Executive Director - Euthanasia Prevention Coalition
Barbara Coombs Lee, president of the assisted suicide lobbying group, Compassion & Choices, has posted a response to the arraignment of nurse William Melchert-Dinkel (47) on two counts of aiding suicide. According to the criminal complaint, Melchert-Dinkel trolled the internet, posing as a young woman, encouraging dozens of people to kill themselves. The specific charges arise out of the deaths of 23 year old Mark Drybrough and 18 year old, Nadia Kajouji.
Coombs Lee’s post on Compassion & Choices’ blog is titled: "The Real Crime of Assisted Suicide." She states that reporters have been calling Compassion & Choices for comment, "perhaps with the expectation that we would not condemn the alleged behavior." Coombs Lee, however, and rightfully so, condemns the alleged conduct of Melchert-Dinkel.
Coombs Lee’s post is, nonetheless, not up front about the role of her organization. First and foremost, Compassion & Choices also encourages suicide, which she euphemistically terms "aid in dying." Coombs Lee further states that "aid in dying" is something "different" than suicide, in part, because she claims it is limited to people who are dying anyway. She states: "Aid in Dying . . . changes only the timing of the imminent death in a minor way." She also claims that "aid in dying" promotes patient "self-determination." This is not only wordplay, but malarky.
Last week a Connecticut court further agreed that "aid in dying" is in fact assisted suicide by another name. In the Blick case, Compassion & Choices argued that the Connecticut law that prohibits assisted suicide does not prohibit "aid in dying" because "aid in dying" is not suicide. The court concluded that the definition proposed by Compassion & Choices is identical to the definition of assisted suicide and therefore it is prohibited by the assisted suicide law.
In other words, "aid in dying" is simply another name for assisted suicide.
Compassion & Choices has recently, at least twice, proposed expanded "aid in dying" laws, which would apply to non-dying people. In New Hampshire, where an assisted suicide law was defeated in January, her organization proposed a definition of "terminal condition" so broad that it would have included otherwise healthy people with disabilities. See here: http://notdeadyetnewscommentary.blogspot.com/2009/01/new-hampshire-poised-to-redefine.html.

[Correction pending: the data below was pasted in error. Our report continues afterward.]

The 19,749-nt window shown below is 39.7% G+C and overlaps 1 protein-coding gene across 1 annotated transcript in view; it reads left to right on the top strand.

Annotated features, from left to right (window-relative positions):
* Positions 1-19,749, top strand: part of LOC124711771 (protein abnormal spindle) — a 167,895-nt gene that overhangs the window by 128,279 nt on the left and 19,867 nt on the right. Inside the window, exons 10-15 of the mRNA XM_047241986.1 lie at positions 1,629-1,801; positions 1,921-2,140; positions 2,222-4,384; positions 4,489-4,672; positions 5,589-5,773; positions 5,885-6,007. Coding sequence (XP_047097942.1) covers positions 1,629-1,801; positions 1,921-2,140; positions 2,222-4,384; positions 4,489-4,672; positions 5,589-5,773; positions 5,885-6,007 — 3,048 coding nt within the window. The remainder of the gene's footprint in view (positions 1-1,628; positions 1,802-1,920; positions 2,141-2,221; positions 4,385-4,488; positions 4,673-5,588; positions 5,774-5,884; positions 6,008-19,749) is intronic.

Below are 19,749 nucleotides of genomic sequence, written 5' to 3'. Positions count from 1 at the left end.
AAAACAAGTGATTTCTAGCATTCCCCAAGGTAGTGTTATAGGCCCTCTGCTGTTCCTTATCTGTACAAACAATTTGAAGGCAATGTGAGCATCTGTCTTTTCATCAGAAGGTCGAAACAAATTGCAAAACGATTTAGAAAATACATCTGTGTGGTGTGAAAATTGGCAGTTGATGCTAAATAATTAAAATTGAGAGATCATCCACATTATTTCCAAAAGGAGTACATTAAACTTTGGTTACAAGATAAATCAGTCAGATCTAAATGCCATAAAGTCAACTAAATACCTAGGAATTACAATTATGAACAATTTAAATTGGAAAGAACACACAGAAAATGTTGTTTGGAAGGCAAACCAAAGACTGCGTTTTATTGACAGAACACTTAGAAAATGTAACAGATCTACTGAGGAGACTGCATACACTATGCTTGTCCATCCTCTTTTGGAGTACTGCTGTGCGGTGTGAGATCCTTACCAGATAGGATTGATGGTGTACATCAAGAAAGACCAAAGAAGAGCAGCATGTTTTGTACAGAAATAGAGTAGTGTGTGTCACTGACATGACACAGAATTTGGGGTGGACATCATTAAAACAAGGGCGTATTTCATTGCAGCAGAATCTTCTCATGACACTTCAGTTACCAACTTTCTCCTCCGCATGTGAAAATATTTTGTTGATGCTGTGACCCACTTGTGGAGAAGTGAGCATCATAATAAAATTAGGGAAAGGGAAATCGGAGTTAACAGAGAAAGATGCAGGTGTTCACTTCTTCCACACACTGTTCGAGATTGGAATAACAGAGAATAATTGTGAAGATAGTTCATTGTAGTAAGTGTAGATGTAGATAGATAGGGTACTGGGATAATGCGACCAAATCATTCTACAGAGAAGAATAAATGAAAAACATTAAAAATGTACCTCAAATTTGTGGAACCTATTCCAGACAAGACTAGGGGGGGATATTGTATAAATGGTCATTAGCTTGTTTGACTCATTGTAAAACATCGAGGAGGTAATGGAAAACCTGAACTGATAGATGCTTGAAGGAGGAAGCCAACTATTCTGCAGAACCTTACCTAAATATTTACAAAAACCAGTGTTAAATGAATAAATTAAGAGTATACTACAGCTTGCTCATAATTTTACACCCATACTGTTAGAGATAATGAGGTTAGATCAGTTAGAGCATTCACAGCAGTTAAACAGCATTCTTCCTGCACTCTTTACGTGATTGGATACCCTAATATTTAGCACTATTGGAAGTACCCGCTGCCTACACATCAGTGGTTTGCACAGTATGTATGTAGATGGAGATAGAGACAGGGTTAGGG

Similarly, in Montana, Compassion & Choices’ definition of a "terminally ill adult patient" would have applied to an 18 year old who is insulin dependant or a young adult with stable HIV/AIDS. http://www.euthanasiaprevention.on.ca/ConnMemo02.pdf
Compassion & Choices’ broad definitions of "terminal" are also significant in terms of healthcare delivery. This is because once patients are labelled "terminal," an easy justification can be made that their treatment or coverage be denied in favour of someone "more deserving." In Oregon, where assisted suicide is legal, this has already happened, with the most well-known case involving Barbara Wagner. Wagner, who had cancer, wanted the chance to live offered by the drug, Tarceva. The Oregon Health Plan, however, denied coverage and offered to pay for "aid in dying." Wagner did not see this "option" as a celebration of her "self-determination." She said: "I'm not ready, I'm not ready to die."
In November 2008, Coombs Lee commented on the Wagner case. In an Orgonian editorial, she defended the Oregon Health Plan, argued against Wagner’s choice to try Tarceva and argued for a public policy change to discourage patients from seeking cures. Coombs Lee stated:
"The burning health policy question is whether we inadvertently encourage patients to act against their own self interest, chase an unattainable dream of cure, and foreclose the path of acceptance that curative care has been exhausted and the time for comfort care is at hand. Such encouragement serves neither patients, families, nor the public."http://www.oregonlive.com/opinion/index.ssf/2008/11/sensationalizing
So much for patient "self-determination." Moreover, if Compassion & Choices’s broad definitions of "terminal" would be adopted, would the next "Barbara Wagners" include 18 year olds dependant on insulin or young adults with HIV/AIDS? This is a fair question.
Part of the shock expressed with Melchert-Dinkel’s conduct concerns his alleged use of deception to hide his true identity and agenda. Compassion & Choices, deceptively named as if it were a promoter of individual choice, has a similar attribute.
Legal assisted suicide, whatever its name, is not about patient self-determination. It is about enabling physicians or other people and institutions such as health plans to pressure others to an early death or even to cause that death. This is the "crime" of assisted suicide.